My thought was to create a message about “Load Your Trailer More Often” which to me equals making more money. He said continued to argue with me. I was just curious anyones thoughts on the message… “Make More Money” and the Call-To-Action “Show Me” as a link
Cathy Dunham says
Hi Demian. The Ebay ad link under item #5 doesn’t help convey your thoughts any more. The auction item is closed and pictures are unavailable. Unless it’s my phone not showing the images.
Astro Gremlin says
All these approaches will work in the hands of a skilled writer. Mark Twain was very clever, didn’t keep it a secret, and endeared himself to millions to become the first stand-up comic. I notice most of the “advertorials” have photos of pretty girls, which can beat even Mark Twain.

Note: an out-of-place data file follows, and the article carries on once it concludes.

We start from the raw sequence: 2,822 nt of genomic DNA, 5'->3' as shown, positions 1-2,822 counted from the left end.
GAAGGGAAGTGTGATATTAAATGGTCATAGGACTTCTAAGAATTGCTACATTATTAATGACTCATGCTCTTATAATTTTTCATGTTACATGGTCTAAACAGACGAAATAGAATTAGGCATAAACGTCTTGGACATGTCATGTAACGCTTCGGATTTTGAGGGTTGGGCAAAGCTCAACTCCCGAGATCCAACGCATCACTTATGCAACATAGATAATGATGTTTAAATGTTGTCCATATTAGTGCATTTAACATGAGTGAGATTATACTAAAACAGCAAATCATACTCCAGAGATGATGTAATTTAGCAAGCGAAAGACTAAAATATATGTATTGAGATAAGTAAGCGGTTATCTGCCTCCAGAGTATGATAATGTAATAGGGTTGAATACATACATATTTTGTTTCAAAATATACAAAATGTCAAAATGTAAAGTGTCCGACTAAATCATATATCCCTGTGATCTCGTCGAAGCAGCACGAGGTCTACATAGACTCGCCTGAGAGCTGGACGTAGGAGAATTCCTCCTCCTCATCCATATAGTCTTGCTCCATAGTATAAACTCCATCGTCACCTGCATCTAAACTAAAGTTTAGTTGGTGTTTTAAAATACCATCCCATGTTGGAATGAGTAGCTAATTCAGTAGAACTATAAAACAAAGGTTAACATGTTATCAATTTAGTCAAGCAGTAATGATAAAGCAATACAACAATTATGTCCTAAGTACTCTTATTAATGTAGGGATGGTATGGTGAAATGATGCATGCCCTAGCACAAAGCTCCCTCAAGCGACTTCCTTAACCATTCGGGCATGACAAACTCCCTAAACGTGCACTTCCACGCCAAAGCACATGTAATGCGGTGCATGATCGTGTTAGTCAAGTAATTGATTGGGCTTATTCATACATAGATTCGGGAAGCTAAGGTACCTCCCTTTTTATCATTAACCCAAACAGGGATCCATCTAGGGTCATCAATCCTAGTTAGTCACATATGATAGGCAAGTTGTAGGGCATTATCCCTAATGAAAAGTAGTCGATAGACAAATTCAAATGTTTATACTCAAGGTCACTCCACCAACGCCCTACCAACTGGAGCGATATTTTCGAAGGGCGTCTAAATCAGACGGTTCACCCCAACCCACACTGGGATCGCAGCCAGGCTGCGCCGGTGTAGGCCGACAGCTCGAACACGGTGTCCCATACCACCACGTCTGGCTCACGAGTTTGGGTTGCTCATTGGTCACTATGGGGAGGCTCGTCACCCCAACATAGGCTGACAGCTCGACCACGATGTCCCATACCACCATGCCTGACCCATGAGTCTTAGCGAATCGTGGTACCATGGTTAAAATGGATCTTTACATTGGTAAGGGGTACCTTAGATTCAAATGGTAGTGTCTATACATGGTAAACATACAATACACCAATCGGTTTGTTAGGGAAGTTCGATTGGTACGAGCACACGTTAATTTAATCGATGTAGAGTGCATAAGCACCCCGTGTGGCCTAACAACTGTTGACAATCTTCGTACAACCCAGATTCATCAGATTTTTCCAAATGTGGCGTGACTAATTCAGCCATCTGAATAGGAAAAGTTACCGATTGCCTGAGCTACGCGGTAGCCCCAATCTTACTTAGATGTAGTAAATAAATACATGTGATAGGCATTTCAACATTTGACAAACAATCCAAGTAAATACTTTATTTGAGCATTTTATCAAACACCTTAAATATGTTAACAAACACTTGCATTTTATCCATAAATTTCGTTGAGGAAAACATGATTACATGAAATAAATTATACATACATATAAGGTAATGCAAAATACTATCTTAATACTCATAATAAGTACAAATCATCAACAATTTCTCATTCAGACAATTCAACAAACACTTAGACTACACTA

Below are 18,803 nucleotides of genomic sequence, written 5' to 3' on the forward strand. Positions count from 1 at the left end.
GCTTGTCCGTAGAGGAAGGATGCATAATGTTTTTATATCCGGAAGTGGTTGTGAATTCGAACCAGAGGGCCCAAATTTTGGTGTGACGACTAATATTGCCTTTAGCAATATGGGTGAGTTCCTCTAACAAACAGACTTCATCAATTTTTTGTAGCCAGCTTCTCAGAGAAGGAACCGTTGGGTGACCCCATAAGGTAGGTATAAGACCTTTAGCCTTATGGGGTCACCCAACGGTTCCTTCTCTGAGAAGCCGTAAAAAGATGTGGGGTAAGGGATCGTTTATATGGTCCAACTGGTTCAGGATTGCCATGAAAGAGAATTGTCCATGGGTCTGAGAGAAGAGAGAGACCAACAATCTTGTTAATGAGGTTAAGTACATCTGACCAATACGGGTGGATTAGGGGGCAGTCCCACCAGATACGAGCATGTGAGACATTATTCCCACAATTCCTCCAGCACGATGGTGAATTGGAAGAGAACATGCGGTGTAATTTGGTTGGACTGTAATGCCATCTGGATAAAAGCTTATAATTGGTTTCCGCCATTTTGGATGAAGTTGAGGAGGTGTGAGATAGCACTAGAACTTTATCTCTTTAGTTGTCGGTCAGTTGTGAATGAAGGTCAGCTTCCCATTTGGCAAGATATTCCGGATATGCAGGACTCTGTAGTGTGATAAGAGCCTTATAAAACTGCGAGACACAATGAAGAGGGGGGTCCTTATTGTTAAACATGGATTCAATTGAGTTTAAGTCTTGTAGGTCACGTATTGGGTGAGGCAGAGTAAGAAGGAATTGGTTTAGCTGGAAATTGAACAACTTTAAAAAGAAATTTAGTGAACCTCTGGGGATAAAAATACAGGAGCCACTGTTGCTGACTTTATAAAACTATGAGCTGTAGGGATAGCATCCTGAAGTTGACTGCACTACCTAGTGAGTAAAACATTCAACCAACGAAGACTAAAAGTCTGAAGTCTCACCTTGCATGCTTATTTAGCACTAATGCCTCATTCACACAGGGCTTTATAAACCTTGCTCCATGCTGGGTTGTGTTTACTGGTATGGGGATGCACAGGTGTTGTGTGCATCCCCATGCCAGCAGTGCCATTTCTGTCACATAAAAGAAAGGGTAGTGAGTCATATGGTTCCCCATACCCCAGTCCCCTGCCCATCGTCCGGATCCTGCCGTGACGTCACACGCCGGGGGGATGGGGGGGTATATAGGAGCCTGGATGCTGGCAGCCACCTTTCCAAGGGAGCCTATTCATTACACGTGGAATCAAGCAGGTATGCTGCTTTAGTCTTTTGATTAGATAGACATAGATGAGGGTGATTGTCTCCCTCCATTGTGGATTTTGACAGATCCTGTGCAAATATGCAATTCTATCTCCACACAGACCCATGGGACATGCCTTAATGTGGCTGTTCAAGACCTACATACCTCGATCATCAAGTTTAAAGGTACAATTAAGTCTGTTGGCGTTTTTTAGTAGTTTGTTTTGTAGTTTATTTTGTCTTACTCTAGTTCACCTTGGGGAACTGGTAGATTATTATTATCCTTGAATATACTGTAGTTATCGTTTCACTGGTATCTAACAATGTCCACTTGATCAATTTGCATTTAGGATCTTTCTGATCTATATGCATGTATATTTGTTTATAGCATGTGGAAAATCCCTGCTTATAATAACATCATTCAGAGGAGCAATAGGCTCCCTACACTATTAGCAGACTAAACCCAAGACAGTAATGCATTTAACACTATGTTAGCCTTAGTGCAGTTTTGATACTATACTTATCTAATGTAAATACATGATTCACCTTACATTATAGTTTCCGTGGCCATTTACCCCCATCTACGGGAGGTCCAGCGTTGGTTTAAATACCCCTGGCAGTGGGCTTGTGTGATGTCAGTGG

Christopher Awuku says
IMO, good copy merely meets what the target market wants, desires and expects.
Some copywriters say to never use complex or advanced wording in adverts. I say this ultimately depends on the target market. For instance, if a firm makes computers and sells them to IT equipment distributors, then technical jargon used in the ICT industry has to apply here. If the same firm sells computers direct to consumers, then obviously jargon cannot be used to the same extent. Writing sales copy is not like writing technical manuals, academic papers, or other specialised formats. One really has to tailor the writing style to suit the target market’s needs.
Your example concerning the power drill was a good one. Not to say that persons who buy/use drills are silly, nonetheless I doubt many of them will take that sales copy seriously lol..